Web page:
International Town & Gown Association 

College Town Newsletter

January 21, 2016
Welcome to Dateline, a weekly newsletter
highlighting college town news around the world
In This Issue
Tourism: A College Marketing Goldmine
Town-Gown Nation News
University Business, by Marc Whitt
College towns across the country may be sitting on an economic and tourism marketing gold mine in the form of their local institution's "tourist attractions." Consider the thousands of people who go to a school's concerts, theatrical performances, athletic events, museums, and conferences, not to mention those visiting for home-coming, family weekends and daily admissions visits. A steady flow of college town "tourists" directly benefits the local economy with dollars spent on dining, shopping, entertainment and hotels. According to the U.S. Travel Association, spending by domestic and international trav-elers grew 4.7 percent to $928 billion in 2014. This attraction can influence a college town's ability to recruit business and research.  With cooperation, dialogue, planning and execution, your college town's tourism program will help make your institution, and its host town, a desired destination.  
Campus Life: Drugs and Alcohol Rules and Regs at CU, by Erica Meltzer
The University of Colorado-Boulder has worked hard to shed its "party school" reputation, and students who violate rules on drugs and alcohol can face con-sequences on-campus and off. At the same time, university law enforcement is trying to take a balanced approach to enforcement, referring more cases to the Office of Student Conduct and fewer cases to the Boulder Municipal Court. Students facing a violation of the Student Code of Conduct will receive a hearing wherein a university conduct officer reviews the facts and decides whether the student should be held responsible. Each case is decided on its merits. The Office of Off-Campus Housing also provides a party registration system. Students who register their events get a warning call from dispatch when the police receive a noise complaint and have 20 minutes to shut down the party to avoid an interaction with police. 
Amherst Economic Development Director to Capitalize on Skills of Local Graduates, by Scott Merzbach
With thousands of college students earning degrees at the University of Massachusetts, Amherst College and Hampshire College, Amherst has an opportunity to capitalize on the skills they bring to the workforce, according to the town's first economic development director. "We have great colleges and a university that have a lot of vibrant people graduating from them," said Geoffrey Kravitz. "I want to look at the type of graduates who are coming out, and help them find the jobs of today and tomorrow." The economic development director position was included in this year's budget by the late Town Manager John Musante, who long supported the need to have a point person for promoting economic development. Kravitz said that with the right approach, Amherst can have a robust economy, and an enhanced tax base, with job seekers flocking to town, while still preserving its character.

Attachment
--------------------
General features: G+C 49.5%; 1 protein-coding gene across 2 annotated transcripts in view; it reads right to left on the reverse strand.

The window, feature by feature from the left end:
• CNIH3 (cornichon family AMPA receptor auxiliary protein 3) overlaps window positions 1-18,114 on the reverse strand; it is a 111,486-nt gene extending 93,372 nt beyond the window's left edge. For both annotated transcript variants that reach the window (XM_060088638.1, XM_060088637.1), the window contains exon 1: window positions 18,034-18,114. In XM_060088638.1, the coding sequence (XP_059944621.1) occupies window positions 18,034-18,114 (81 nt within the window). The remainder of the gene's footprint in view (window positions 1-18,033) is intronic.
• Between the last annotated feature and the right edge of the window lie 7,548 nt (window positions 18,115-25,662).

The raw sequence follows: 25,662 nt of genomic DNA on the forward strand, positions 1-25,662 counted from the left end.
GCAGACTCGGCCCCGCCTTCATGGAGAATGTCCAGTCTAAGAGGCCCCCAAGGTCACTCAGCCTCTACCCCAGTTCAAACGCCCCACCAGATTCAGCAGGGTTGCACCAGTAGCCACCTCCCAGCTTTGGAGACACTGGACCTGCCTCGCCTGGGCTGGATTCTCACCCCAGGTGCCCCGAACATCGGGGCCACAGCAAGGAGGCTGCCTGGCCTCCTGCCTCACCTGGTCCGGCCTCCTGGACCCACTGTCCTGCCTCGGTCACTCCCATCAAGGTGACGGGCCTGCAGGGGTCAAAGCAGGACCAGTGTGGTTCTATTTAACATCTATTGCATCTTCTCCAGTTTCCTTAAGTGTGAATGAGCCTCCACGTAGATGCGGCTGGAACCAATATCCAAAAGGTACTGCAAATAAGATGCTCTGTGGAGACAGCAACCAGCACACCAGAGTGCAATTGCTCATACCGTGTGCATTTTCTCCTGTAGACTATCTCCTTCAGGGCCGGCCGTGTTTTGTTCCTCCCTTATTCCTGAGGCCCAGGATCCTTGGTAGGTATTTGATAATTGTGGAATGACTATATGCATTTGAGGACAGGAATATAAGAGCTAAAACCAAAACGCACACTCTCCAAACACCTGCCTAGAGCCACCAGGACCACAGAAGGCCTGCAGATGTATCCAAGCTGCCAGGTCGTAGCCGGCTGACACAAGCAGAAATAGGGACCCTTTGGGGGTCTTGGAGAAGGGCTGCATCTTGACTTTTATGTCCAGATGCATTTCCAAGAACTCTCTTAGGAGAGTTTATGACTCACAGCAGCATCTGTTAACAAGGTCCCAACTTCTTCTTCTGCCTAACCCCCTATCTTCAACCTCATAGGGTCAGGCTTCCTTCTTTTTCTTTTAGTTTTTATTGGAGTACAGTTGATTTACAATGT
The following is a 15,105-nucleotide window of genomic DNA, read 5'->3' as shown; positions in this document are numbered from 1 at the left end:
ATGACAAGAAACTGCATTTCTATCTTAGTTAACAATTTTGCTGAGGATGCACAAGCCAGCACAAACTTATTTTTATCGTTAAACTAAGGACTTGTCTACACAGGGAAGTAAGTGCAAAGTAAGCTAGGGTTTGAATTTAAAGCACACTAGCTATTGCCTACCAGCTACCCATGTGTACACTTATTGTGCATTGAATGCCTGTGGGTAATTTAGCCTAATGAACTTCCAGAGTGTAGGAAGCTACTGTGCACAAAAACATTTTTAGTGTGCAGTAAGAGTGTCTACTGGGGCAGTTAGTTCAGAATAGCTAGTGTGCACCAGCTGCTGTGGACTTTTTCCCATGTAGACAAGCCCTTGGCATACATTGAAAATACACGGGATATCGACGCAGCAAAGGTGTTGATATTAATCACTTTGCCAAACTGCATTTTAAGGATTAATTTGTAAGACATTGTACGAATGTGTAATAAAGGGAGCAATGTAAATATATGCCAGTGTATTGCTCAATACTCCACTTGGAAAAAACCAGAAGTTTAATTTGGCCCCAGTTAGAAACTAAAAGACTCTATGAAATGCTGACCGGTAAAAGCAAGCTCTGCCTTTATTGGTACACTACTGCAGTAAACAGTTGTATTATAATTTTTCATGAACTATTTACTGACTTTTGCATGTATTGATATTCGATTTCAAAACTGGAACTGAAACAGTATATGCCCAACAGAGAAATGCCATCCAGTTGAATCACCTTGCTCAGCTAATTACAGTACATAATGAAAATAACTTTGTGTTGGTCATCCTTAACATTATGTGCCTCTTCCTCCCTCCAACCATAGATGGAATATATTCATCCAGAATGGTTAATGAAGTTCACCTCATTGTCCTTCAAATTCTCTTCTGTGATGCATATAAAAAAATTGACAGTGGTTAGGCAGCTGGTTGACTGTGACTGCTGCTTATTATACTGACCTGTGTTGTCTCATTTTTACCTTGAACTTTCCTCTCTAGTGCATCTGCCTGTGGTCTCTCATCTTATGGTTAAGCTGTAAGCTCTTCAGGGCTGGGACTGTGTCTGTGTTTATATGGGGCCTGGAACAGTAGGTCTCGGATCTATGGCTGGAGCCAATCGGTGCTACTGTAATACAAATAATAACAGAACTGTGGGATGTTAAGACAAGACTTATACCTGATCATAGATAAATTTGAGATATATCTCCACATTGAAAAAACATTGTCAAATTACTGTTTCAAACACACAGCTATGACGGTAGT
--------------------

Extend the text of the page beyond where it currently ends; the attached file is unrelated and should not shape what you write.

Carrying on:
Boise State Expansion Plan: What nearby Neighborhoods Can Expect, by Deni Hawkins
Boise State University is planning a multi-phase expan-sion over the next 30 years, and it will likely change nearby neighborhoods. Boise State's 2015 Campus Mas-ter Plan includes three phases, the first of which should take shape in the next 10 years. In that time frame, the university plans to build an Honors College on campus, and also make University Drive more pedestrian friendly. The expansion plan is being based on growth projections for the university, which currently is home to some 22,000 students. In the next two or three decades, spokesman Greg Hahn says Boise State could have anywhere from 30,000 to 35,000 students. While the projections are still far off, BSU has already started having dialogue with neighbors in areas south of campus. Hahn said the expansion into the neighborhood is still decades away and there is still room for change during that time period.    
College Towns Get New Housing, but It's Decidedly Not Dorms 
NYTimes, by Ronda Kaysen
A block from Drexel University, a glassy new rental building offers residents a roof deck with a heated salt-water pool, a fire pit and outdoor televisions, amenities that would make for a raucous college party, if college students could live there. But, the 28-story tower was not built to house any of Drexel's 16,900 under-graduates. Nor is it intended for the 10,400 under-graduates studying at nearby University of Pennsylvania. Instead, it aims to attract young professionals, office workers and young doctors, to live in University City, a West Philadelphia neighborhood, home to the Children's Hospital of Philadelphia and the Penn Presbyterian Medical Center. Near college campuses around the country, developers have begun building luxury housing for staff, not students. These developers have discovered that students are no longer the only ones who want to live near campus. 
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